Fox News host Tucker Carlson said Monday that the U.S. military is increasingly focused on issues like diversity and “white fragility” instead of national security.
“This summer, the U.S. Army’s so-called Operation Inclusion instructed soldiers that the phrase ‘Make America Great Again’ was a form of quote ‘socially acceptable covert white supremacy,’” Carlson said on Fox News’ “Tucker Carlson Tonight.”
“A presidential campaign slogan was white supremacy, according to the army … Can you protect a nation with a military like this?” he added. (RELATED: Defense Secretary: Pentagon Will Review Diversity In Military)
The U.S. Army unveiled Project Inclusion in June and said it was designed “to improve diversity, equity and inclusion across the force and build cohesive teams.”
Carlson suggested “the brain virus” has been spreading throughout the American military because nobody has attempted to stop it.
“Now, according to the army’s Equity and Inclusion Agency — and yes, they have one —the phrases ‘All Lives Matter,’ ‘American exceptionalism,’ and ‘the celebration of Columbus Day’ are racist. This is from the army, the people who are supposed to be protecting you.”
Former Defense Secretary Mark Esper announced the creation of the Defense Board on Diversity and Inclusion in the Military in June. The board was charged with examining diversity within the military and to provide recommendations for increasing equal opportunity for all ranks.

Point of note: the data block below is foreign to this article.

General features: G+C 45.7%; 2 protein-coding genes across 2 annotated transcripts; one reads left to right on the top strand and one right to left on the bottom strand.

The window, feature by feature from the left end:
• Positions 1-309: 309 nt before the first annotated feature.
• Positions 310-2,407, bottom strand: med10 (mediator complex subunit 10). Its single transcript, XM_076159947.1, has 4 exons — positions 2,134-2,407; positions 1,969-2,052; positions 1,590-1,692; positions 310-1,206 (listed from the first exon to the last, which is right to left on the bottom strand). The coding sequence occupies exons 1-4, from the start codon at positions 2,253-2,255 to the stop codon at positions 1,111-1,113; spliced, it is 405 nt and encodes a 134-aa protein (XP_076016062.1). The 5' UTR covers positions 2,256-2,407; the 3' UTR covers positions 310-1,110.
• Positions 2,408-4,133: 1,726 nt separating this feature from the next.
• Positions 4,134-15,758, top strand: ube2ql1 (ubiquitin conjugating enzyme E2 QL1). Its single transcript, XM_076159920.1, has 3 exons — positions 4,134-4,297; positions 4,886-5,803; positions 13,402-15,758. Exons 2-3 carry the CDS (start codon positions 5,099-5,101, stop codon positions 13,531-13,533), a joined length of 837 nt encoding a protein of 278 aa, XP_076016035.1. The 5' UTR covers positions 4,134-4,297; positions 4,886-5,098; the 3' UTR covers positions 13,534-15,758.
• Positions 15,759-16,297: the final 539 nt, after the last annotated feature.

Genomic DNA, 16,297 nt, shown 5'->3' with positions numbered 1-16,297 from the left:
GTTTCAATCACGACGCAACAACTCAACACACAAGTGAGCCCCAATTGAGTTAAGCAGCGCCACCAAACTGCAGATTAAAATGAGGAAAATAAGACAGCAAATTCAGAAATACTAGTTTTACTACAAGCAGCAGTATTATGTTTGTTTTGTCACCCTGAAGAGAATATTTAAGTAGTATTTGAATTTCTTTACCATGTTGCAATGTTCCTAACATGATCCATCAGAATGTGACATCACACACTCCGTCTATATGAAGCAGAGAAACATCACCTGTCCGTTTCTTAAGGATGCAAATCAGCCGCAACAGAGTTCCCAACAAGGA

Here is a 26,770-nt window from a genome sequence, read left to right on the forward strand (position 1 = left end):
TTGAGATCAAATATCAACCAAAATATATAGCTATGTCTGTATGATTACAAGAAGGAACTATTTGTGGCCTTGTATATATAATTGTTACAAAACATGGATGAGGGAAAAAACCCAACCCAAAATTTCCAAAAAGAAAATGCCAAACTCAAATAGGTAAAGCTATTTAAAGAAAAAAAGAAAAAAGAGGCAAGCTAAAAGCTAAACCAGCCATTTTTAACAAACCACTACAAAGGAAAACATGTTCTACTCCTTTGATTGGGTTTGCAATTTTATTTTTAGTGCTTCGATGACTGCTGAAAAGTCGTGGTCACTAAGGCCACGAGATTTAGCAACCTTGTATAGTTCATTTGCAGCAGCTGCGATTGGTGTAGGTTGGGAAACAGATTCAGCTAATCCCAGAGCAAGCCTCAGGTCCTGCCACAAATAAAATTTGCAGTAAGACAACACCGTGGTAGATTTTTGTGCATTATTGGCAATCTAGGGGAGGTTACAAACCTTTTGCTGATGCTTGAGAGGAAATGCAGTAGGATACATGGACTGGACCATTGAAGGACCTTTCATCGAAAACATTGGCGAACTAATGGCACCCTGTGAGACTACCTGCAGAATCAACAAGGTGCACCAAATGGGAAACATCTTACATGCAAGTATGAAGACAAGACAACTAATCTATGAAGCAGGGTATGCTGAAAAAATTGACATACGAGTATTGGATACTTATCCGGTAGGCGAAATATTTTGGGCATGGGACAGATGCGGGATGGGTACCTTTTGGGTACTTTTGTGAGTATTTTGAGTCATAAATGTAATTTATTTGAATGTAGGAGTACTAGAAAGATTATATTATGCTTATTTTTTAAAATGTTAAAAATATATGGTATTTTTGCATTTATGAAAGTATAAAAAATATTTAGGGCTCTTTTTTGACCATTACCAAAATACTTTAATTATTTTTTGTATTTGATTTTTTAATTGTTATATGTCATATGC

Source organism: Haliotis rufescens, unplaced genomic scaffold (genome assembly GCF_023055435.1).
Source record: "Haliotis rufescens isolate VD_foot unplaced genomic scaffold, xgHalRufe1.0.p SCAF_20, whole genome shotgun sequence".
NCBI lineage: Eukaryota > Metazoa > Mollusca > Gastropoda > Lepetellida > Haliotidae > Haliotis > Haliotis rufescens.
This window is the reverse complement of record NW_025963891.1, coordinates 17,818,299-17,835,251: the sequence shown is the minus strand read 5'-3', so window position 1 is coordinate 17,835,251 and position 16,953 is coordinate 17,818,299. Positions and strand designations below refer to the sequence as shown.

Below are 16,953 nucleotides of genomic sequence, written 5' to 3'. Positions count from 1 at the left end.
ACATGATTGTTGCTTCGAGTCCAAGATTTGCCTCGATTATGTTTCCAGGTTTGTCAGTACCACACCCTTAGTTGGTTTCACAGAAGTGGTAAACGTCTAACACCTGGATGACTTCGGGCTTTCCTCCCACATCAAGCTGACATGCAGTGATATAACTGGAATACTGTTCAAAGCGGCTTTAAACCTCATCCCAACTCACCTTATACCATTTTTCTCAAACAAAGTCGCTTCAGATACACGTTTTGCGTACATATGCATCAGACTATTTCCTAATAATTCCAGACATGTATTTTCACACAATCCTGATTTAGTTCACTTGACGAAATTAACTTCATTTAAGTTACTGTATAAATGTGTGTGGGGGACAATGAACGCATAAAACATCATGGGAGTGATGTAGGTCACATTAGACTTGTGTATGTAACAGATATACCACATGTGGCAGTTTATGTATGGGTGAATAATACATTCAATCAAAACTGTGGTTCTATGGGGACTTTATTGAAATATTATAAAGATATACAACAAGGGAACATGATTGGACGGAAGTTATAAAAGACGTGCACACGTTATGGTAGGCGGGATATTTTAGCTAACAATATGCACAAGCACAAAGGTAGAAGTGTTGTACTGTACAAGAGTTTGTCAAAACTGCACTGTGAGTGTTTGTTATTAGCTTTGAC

Carlson noted that the head of the Defense Intelligence Agency, Lt. Gen. Robert Ashley, has suggested that his employees read the Robin DiAngelo book, “White Fragility,” a work that Carlson dismissed as “inherently bigoted and also stupid.” (RELATED: ‘White Fragility’ Author Robin DiAngelo Was Paid Nearly Two Times As Much As Black Counterpart To Speak At Social Justice Event)
“Again, this is the military, supposed to be protecting you. Instead, they are reading ‘White Fragility.’ Over the summer, Kaleth Wright, the Chief Master Sergeant of the [United States] Air Force at the time, proclaimed on Twitter that his greatest fear was that one of his airmen might be killed by a racist cop — not killed by the Chinese military, but by American racism. And so on,” said Carlson.
Wright told service personnel, “I am George Floyd” during a speech in June when he promised an independent review of the U.S. Air Force’s justice system.
“Where does this end?” he asked. “Can you protect a nation with a military like this?”
Carlson suggested that not only does the focus on diversity detract from the military’s primary mission of protecting Americans from national security threats, but it undermines the long tradition of meritocracy within the armed forces that “is designed to treat people with respect and dignity. It treats them on the basis of how they behave, not on the basis of how they look.”
Top military leaders have embraced current social trends and disagreed with President Donald Trump’s desire to remove transgendered people from serving in the armed forces, arguing that they did not imperil operational integrity.